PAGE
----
With this sort of upbringing, can you see why it might be hard for me to claim a unique writing voice? We weren’t supposed to believe we had a unique anything.

But what I’ve learned from Janteløven is just how much noise there is in silence. There’s a voice there, too. My voice. I was bashful, but I noticed things. Like the tiniest arch in my mother’s left eyebrow when she disapproved. Like the Bing Crosby-ish timbre my dad’s voice took on when he won at cribbage. Or how we didn’t call Harald “Uncle” Harald even though he lived with Aunt Astrid.

I was a little kid the first time I heard my writer’s voice. Slogging up McClelland hill in my plaid sneakers to the empty lot to hunt for agates, I discovered creating dialogue in my head made the hill climbing easier, made being alone less lonely. I spoke in both voices: a brother and sister living in a boxcar. (Oh, yes, I stole those characters from Gertrude Warner’s The Box-Car Children. No doubt I’d just finished reading that story, splayed out on the grass inside a teepee – a blanket thrown over the clothesline, you know what I mean.)

I took to writing in a diary. My first one had a tiny gold lock and key and I kept it in a box in my closet. If I couldn’t talk about my fear that the Abominable Snowman would step on our house and kill all of us, or about my crush on the red-headed boy who lived across the creek, or about how I hoped my piano teacher would fall down the stairs so I didn’t have to play at the recital, at least I could write about it.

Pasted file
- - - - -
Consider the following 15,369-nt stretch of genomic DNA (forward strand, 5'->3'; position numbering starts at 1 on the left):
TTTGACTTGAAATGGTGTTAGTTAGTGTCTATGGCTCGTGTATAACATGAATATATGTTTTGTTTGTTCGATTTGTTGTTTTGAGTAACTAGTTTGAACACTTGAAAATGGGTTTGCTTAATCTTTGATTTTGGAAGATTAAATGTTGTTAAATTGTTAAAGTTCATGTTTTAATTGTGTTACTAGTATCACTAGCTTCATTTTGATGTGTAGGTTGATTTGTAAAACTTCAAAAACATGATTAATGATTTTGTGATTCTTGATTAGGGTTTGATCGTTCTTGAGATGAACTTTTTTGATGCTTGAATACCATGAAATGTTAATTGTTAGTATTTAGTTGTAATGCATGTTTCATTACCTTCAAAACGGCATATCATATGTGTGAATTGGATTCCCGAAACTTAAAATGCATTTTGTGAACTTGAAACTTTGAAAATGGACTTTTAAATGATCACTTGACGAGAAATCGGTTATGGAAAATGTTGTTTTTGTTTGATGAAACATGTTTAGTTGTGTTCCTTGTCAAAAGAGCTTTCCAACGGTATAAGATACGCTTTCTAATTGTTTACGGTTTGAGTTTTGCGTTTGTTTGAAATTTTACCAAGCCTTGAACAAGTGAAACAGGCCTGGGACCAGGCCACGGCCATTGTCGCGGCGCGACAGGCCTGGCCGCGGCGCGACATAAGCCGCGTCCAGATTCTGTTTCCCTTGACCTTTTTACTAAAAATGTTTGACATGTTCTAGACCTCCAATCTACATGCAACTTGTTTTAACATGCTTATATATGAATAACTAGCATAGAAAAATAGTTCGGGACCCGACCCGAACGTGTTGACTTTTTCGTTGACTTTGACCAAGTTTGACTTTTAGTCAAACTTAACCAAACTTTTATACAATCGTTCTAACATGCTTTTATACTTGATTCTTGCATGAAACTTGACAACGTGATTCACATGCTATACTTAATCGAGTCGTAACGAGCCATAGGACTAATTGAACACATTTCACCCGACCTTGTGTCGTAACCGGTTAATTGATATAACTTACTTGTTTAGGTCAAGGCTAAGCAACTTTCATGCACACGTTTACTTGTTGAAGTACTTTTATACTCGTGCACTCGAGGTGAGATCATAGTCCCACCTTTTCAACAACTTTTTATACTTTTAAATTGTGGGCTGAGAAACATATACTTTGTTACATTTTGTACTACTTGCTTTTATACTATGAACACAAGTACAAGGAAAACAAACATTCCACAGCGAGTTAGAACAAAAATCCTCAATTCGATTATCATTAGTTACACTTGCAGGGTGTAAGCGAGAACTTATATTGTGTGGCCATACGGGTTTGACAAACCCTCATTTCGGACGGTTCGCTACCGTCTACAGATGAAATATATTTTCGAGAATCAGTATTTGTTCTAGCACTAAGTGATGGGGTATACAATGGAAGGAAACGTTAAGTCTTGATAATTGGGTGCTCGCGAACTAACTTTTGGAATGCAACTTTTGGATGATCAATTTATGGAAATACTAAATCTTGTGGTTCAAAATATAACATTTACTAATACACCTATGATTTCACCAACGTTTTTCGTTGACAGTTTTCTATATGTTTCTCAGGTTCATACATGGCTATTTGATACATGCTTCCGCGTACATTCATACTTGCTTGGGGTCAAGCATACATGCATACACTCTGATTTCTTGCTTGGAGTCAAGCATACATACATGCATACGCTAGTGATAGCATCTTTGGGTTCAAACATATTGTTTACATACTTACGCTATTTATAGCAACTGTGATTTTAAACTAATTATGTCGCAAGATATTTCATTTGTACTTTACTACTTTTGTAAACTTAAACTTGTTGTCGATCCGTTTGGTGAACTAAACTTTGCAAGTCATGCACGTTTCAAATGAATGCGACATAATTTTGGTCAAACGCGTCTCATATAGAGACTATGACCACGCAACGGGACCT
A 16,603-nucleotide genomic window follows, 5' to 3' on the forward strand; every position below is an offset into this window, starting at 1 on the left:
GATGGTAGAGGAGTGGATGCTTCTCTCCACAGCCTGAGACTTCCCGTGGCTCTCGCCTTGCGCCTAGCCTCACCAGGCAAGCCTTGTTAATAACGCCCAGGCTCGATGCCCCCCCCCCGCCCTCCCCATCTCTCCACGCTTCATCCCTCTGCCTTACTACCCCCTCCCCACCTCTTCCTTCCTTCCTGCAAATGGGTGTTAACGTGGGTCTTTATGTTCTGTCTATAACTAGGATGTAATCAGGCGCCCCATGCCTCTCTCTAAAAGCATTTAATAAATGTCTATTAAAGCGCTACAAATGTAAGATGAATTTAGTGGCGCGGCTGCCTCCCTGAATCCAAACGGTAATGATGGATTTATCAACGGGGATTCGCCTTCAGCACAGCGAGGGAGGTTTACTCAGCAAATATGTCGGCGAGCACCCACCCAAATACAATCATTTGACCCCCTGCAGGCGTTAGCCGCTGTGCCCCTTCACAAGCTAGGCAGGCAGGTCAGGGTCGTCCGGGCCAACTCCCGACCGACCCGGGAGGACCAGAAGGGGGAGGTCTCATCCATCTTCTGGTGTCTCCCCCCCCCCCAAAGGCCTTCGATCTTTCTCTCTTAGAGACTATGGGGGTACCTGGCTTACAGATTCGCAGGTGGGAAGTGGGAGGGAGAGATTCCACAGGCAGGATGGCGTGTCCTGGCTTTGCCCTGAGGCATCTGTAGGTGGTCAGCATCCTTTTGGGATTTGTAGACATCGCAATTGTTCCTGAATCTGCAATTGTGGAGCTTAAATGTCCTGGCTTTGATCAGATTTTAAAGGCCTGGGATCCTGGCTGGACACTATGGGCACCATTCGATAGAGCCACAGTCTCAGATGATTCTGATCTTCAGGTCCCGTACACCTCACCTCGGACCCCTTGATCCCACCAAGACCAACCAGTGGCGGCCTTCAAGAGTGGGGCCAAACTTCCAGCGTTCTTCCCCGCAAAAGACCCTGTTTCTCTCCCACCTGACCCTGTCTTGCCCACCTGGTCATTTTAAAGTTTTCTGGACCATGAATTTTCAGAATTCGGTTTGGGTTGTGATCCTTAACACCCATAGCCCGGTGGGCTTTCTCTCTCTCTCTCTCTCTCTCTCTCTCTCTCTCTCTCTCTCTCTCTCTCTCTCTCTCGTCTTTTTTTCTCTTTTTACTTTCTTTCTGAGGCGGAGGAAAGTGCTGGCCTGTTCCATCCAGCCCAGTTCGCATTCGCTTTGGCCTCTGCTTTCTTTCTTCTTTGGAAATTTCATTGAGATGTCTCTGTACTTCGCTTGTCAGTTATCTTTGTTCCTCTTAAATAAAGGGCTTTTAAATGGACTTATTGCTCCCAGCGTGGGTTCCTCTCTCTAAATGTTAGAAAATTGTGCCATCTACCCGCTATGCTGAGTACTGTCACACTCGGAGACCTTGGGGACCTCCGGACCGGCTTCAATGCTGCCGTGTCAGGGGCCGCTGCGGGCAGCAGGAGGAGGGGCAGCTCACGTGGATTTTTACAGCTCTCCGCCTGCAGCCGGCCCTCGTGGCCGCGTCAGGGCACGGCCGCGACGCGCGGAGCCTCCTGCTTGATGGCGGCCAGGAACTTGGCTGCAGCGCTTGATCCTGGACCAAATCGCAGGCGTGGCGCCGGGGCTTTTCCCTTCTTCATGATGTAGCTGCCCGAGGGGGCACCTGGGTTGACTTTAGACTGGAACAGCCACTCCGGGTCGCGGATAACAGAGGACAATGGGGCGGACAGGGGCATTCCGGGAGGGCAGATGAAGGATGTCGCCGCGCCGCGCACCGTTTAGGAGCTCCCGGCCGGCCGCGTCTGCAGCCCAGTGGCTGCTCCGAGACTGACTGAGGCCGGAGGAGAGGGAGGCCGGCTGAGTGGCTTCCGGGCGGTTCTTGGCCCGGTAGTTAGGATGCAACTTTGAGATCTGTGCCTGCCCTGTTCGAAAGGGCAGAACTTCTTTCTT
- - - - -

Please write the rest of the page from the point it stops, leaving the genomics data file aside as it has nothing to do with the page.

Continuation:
It’s tough hanging onto my writing voice. Janteløven hovers close by, whispering stuff like “Just who do you think you are?” And I have to once again wade out into the tallgrass, or grasp onto the clothesline in a blizzard, or trudge up to the empty lot (where I imagine agates lay gleaming below the gravel surface) and retrieve what I lost. But once I have it again, I can stand up to Janteløven and answer truthfully, “I’m a writer with something important to say. Listen up.”

 - Colleen Brennan…website coming soon!

 

Now booking 2017 Haven Writing Retreats!

February 22-26 (full with a waiting list)
June 7-11
June 21-25
September 6-10
September 20-24
October 4-8
October 18-22

To schedule a phone call to learn more about the retreat, go to the Contact Us button here.

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Haven Winter 2017 Blog Series #6: Finding your Voice